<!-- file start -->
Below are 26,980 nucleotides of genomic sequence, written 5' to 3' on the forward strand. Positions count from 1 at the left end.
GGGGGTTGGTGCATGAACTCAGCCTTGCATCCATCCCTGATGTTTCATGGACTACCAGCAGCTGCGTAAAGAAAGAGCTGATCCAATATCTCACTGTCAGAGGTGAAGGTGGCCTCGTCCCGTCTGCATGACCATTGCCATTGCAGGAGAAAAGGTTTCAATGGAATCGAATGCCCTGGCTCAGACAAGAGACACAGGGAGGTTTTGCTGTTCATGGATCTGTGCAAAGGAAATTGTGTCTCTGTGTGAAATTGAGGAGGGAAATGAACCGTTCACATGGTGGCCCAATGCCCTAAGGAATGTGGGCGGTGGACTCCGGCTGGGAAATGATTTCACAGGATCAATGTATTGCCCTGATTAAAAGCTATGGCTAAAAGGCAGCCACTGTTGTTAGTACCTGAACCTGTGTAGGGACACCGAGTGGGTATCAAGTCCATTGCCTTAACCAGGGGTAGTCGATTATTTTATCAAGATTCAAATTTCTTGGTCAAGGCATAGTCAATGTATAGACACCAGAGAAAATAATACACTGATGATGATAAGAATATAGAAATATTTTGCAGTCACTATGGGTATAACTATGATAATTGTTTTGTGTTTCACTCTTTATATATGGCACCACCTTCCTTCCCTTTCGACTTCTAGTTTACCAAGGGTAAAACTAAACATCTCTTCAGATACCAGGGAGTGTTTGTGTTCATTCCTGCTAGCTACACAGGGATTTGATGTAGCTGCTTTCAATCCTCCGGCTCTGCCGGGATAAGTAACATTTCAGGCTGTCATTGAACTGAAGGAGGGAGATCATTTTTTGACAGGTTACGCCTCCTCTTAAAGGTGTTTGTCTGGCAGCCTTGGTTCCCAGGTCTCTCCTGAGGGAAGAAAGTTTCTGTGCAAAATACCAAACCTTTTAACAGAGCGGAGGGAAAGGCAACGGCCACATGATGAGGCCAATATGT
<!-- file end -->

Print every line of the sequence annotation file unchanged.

Below are 26,980 nucleotides of genomic sequence, written 5' to 3' on the forward strand. Positions count from 1 at the left end.
GGGGGTTGGTGCATGAACTCAGCCTTGCATCCATCCCTGATGTTTCATGGACTACCAGCAGCTGCGTAAAGAAAGAGCTGATCCAATATCTCACTGTCAGAGGTGAAGGTGGCCTCGTCCCGTCTGCATGACCATTGCCATTGCAGGAGAAAAGGTTTCAATGGAATCGAATGCCCTGGCTCAGACAAGAGACACAGGGAGGTTTTGCTGTTCATGGATCTGTGCAAAGGAAATTGTGTCTCTGTGTGAAATTGAGGAGGGAAATGAACCGTTCACATGGTGGCCCAATGCCCTAAGGAATGTGGGCGGTGGACTCCGGCTGGGAAATGATTTCACAGGATCAATGTATTGCCCTGATTAAAAGCTATGGCTAAAAGGCAGCCACTGTTGTTAGTACCTGAACCTGTGTAGGGACACCGAGTGGGTATCAAGTCCATTGCCTTAACCAGGGGTAGTCGATTATTTTATCAAGATTCAAATTTCTTGGTCAAGGCATAGTCAATGTATAGACACCAGAGAAAATAATACACTGATGATGATAAGAATATAGAAATATTTTGCAGTCACTATGGGTATAACTATGATAATTGTTTTGTGTTTCACTCTTTATATATGGCACCACCTTCCTTCCCTTTCGACTTCTAGTTTACCAAGGGTAAAACTAAACATCTCTTCAGATACCAGGGAGTGTTTGTGTTCATTCCTGCTAGCTACACAGGGATTTGATGTAGCTGCTTTCAATCCTCCGGCTCTGCCGGGATAAGTAACATTTCAGGCTGTCATTGAACTGAAGGAGGGAGATCATTTTTTGACAGGTTACGCCTCCTCTTAAAGGTGTTTGTCTGGCAGCCTTGGTTCCCAGGTCTCTCCTGAGGGAAGAAAGTTTCTGTGCAAAATACCAAACCTTTTAACAGAGCGGAGGGAAAGGCAACGGCCACATGATGAGGCCAATATGT